So if you’re in the market for a lightweight non-down-jacket this might be a good option for you.
G-Loft Supreme is Fjällräven’s new synthetic padding which should perform very good even in wet conditions. The material was developed exclusively for Fjällräven.
I’m not sponsored in any way by Fjällräven nor have I gotten a compensation to put this on my blog.
Patagonia Torrentshell jacket & pants. Underneath I have my Patagonia Nano Puff jacket that I’ve had for some time – it’s a great jacket! Buy it now 🙂
Both of the jackets are in size small even though all the charts says I should have a medium. Got the pants in medium even though I could have gotten the small but because in general I have more bulky pants than my sweater/jacket I went with the medium and I think it was a good choice.
The Torrentshell jacket stows away in the left hand side pocket making it really easy to pack.
The color of the jacket is Classic Tan that I think that you can’t really buy anymore. It’s listed as a ‘sale product’ at patagonia.com but that was the one that I wanted.
Before I went with this set I was very close to buy the Marmot Precip set but the fact that the guys at the store said it couldn’t be stowed in it’s own pocket and that the hood doesn’t have a draw cord to cinch it down I went with the Patagonia (The Precip has got a velcro closure that people have complained about, not working well). The Marmot Precip is also a tad bit cheaper.
H2No® Performance Standard shell with waterproof/breathable 2.5-layer nylon ripstop
2-way-adjustable hood with a laminated visor rolls down and stows
Microfleece-lined neck provides comfort and protects waterproof/ breathable barrier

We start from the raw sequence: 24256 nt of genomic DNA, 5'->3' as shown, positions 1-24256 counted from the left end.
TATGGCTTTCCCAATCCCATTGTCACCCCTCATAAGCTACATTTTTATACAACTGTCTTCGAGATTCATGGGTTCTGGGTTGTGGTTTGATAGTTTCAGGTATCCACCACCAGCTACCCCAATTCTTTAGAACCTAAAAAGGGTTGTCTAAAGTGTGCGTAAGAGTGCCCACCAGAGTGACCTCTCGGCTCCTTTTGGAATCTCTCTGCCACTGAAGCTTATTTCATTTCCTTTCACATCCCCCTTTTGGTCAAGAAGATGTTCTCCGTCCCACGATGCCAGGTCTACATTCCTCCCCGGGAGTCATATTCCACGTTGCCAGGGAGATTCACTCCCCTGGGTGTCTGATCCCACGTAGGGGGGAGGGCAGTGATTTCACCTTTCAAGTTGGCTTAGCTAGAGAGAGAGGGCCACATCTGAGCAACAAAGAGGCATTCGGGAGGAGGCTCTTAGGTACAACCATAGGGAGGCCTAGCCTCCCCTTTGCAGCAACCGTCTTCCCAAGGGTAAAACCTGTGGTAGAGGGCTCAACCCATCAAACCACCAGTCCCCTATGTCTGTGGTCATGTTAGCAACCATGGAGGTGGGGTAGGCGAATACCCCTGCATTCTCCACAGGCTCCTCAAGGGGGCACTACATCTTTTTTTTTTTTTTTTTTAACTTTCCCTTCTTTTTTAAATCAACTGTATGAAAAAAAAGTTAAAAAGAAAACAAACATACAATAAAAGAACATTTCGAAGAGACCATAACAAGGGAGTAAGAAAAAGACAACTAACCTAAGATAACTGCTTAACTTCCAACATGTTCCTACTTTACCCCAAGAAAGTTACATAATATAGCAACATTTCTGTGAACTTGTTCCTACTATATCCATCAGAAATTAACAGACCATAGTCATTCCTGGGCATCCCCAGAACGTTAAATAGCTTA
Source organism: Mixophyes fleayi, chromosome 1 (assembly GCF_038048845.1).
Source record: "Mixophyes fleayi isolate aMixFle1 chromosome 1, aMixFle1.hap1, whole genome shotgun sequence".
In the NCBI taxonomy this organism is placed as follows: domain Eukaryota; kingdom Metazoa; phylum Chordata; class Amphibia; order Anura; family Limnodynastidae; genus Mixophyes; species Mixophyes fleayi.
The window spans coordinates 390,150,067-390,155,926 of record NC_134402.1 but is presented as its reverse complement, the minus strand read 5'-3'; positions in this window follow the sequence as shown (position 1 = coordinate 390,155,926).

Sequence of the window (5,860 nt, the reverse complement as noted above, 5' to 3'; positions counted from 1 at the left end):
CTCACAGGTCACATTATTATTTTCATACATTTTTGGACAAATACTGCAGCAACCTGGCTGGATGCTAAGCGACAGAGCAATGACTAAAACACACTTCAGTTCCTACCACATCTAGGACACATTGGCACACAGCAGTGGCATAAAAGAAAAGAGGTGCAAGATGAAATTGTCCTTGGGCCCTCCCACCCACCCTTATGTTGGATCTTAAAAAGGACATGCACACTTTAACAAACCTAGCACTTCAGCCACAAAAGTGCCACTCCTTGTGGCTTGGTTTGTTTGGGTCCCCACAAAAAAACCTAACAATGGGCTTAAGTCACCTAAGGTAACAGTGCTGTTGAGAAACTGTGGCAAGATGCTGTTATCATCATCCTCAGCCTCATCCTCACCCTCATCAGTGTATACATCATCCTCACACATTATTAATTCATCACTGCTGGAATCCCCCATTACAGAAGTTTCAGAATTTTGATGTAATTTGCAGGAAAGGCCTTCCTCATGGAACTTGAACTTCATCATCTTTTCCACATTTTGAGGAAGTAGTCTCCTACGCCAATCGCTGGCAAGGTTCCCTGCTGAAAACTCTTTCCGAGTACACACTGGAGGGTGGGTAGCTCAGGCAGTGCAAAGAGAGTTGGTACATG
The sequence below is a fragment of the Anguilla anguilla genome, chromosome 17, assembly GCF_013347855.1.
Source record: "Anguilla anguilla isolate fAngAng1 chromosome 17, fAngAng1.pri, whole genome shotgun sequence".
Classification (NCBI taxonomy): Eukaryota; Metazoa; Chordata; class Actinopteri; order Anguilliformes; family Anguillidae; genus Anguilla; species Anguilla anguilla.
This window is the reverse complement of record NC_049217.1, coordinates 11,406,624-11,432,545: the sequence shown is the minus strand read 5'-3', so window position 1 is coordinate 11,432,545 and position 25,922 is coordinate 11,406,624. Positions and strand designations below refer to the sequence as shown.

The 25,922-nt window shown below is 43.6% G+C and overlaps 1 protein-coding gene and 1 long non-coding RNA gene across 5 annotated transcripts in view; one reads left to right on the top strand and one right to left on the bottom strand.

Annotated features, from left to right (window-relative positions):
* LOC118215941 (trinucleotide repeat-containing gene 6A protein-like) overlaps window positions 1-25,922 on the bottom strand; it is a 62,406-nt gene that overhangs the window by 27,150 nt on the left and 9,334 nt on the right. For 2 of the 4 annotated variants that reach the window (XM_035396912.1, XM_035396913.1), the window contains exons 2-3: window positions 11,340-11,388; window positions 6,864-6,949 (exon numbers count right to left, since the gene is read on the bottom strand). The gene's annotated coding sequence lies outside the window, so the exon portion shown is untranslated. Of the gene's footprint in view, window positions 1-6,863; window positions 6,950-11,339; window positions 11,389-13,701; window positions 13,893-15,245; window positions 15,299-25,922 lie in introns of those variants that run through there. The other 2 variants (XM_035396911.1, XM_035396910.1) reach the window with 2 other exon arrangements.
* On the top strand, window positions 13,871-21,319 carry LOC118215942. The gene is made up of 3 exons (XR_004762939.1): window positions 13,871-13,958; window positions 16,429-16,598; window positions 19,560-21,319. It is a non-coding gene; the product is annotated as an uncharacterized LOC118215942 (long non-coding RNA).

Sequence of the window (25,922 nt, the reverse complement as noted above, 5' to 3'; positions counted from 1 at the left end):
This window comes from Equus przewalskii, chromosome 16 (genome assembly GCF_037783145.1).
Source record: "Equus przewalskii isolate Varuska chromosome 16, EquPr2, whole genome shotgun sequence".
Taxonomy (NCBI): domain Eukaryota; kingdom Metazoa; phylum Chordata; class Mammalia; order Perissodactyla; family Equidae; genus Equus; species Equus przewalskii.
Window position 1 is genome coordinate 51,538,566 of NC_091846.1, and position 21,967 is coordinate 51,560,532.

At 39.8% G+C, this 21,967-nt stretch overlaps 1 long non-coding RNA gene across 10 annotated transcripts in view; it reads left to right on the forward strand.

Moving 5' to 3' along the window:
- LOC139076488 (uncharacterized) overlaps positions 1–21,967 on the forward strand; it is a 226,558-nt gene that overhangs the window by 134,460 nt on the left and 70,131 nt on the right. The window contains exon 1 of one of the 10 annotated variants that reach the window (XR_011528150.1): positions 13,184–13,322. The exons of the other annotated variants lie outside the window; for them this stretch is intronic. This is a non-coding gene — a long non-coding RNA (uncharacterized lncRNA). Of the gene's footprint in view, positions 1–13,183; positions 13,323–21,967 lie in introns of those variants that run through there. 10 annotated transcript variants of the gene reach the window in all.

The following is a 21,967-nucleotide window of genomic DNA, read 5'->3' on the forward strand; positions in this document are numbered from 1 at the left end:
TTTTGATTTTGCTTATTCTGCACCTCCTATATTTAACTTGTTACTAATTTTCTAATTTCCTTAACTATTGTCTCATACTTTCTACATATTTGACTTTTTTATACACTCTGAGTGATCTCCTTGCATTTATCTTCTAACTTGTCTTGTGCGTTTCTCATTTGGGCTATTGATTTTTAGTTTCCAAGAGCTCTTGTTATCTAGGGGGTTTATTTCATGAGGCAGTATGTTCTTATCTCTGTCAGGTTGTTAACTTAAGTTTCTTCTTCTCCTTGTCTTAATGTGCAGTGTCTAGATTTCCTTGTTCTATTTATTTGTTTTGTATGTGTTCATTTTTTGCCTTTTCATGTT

Center-front zipper features minimal welt storm flap that creates a zipper-garage chin guard
Pockets: two zippered handwarmers and venting pit zips; all with welted exterior storm flaps and DWR-treated zippers
Self-fabric hook-and-loop cuff closures and adjustable drawcord hem seal out elements
Stows in self-stuff handwarmer pocket with carabiner clip-in loop
H2No® Performance Standard shell: 2.5-layer, 2.6-oz 50-denier 100% nylon ripstop with a waterproof/breathable barrier and a Deluge® DWR (durable water repellent) finish
70 denier textured nylon shell encapsulated with silicone in a proprietary process that provides durable water resistance, abrasion resistance, and breathability • ½ zip pullover • One angled chest pocket • Concealed zippers • Adjustable shock cord hem • Stow-away hood • Elastic wrist closures • Dropped tail • Weight: 10 oz (284g)• Made in U.S.A. • Berry Amendment Compliant
Arc’Teryx Wraith Jacket
Gossamera™—100% Nylon ripstop fabric with water repellant coating.
Quiet, featherweight mini-ripstop nylon emergency shell. Wind-resistant, moisture shedding technical fabric has slight mechanical stretch to facilitate rapid coverage over kit in inclement weather. Helmet compatible Storm Hood™, hem drawcord and die-cut cuff adjusters instantly create a protected micro climate. Stows in its own chest pocket.
Weight: 6.4 oz. (182g)
The only real big difference with the design is that the Wraith Jacket is a full zip jacket and has a little slimmer design. The WTT has got elastic wrist closures and Wraith has got velcro closure just as the DRAC jacket. I like the WTT design better, especially the wrist closures because with the Arc’Teryx jackets they build upon each other making it bulky if you’re wearing a watch or similar.
One other thing with the WTT that makes it more ergonomic is that the chest pocket is angled and that way is easier to open. The hand movement is more natural than pulling straight down, that’s of course my personal opinion.
My conclusion is that this is worth buying this instead of the Wraith Jacket form Arc’Teryx. The price tag is lower and the overall feel of the jacket is about the same as the Wraith. Now, I haven’t tried any of them out in the field but when reading different reviews the Wild Things Tactical Windshirt seems to be doing the job.